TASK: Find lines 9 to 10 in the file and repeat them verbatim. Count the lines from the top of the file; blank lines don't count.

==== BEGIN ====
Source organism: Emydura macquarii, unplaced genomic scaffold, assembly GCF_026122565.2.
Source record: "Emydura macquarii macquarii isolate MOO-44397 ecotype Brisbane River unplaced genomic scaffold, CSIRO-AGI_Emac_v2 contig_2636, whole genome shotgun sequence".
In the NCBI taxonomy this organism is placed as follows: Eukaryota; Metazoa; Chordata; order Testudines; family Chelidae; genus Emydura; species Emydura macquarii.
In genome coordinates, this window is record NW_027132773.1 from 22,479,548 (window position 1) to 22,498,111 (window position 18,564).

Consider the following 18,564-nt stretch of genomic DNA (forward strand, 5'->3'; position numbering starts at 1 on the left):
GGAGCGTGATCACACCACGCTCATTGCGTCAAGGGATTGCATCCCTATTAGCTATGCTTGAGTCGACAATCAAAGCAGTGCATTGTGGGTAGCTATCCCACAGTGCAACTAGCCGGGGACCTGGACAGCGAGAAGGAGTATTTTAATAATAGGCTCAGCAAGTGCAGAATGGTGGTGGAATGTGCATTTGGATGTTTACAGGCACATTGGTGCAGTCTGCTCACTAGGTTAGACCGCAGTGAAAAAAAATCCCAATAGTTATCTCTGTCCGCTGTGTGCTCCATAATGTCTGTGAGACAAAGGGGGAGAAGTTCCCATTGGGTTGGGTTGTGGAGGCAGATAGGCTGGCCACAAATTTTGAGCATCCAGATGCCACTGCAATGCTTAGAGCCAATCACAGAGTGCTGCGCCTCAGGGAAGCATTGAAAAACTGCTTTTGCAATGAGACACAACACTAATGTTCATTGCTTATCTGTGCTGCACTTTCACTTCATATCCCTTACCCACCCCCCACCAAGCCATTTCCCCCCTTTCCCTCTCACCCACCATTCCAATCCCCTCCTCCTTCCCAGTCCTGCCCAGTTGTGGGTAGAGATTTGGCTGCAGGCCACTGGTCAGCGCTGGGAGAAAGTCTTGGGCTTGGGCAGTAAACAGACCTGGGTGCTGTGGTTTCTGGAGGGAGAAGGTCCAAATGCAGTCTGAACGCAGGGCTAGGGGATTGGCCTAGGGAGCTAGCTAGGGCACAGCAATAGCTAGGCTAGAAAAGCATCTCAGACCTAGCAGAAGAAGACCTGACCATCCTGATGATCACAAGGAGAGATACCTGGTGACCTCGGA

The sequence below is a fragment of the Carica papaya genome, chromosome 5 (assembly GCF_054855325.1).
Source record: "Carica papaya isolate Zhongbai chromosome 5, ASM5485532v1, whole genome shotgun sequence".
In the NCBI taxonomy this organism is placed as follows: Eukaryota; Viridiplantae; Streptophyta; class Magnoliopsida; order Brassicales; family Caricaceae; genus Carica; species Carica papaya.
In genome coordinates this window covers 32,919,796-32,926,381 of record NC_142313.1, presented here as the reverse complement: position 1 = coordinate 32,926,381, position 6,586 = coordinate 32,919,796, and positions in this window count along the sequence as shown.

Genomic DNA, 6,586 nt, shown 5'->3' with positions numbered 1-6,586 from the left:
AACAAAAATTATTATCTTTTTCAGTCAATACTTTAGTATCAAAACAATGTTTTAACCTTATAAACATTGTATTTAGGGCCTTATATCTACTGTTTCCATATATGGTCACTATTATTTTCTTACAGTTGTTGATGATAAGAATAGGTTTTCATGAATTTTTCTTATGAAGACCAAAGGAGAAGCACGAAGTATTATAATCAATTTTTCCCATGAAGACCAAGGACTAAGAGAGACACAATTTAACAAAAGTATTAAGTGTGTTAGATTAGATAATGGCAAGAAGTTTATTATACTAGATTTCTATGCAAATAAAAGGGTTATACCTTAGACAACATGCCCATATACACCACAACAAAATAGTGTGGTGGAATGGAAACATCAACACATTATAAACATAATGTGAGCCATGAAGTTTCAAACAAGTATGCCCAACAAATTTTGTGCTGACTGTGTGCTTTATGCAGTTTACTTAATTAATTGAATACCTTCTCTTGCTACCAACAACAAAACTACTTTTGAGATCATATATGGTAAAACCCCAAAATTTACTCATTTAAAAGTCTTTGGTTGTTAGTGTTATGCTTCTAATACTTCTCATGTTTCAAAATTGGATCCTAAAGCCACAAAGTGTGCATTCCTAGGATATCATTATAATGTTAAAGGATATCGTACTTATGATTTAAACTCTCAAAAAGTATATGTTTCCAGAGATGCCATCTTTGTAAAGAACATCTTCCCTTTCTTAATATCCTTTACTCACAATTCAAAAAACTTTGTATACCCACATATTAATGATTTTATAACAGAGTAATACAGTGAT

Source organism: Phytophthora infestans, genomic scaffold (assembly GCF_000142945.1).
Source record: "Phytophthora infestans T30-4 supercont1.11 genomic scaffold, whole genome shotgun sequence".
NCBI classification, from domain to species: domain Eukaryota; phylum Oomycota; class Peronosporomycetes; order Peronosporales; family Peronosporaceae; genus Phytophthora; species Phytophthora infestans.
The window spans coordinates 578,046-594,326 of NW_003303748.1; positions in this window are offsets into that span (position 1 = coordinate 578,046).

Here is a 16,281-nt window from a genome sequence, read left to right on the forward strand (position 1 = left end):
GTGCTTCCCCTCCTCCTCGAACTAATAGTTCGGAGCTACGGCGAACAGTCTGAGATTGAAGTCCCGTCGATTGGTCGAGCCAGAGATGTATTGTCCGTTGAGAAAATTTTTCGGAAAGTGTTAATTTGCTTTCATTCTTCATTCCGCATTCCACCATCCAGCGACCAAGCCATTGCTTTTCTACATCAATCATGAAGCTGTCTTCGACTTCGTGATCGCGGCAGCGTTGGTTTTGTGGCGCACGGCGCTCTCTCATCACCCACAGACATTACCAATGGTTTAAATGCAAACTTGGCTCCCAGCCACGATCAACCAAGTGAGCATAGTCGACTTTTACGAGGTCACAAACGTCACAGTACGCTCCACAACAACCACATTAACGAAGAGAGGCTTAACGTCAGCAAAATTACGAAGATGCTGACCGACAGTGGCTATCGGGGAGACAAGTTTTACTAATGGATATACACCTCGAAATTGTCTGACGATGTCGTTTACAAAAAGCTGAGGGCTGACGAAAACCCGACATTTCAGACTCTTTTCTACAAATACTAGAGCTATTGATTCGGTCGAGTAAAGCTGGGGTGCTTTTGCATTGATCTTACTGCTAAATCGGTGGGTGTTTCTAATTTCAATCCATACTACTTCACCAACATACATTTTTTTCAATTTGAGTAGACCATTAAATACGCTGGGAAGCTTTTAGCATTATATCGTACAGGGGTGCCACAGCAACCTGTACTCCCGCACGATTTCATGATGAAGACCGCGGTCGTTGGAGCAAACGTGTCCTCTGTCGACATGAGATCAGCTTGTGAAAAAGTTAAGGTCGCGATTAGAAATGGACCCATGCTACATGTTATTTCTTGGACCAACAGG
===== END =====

In the NCBI taxonomy this organism is placed as follows: Eukaryota; Viridiplantae; Streptophyta; class Magnoliopsida; order Brassicales; family Caricaceae; genus Carica; species Carica papaya.
In genome coordinates this window covers 32,919,796-32,926,381 of record NC_142313.1, presented here as the reverse complement: position 1 = coordinate 32,926,381, position 6,586 = coordinate 32,919,796, and positions in this window count along the sequence as shown.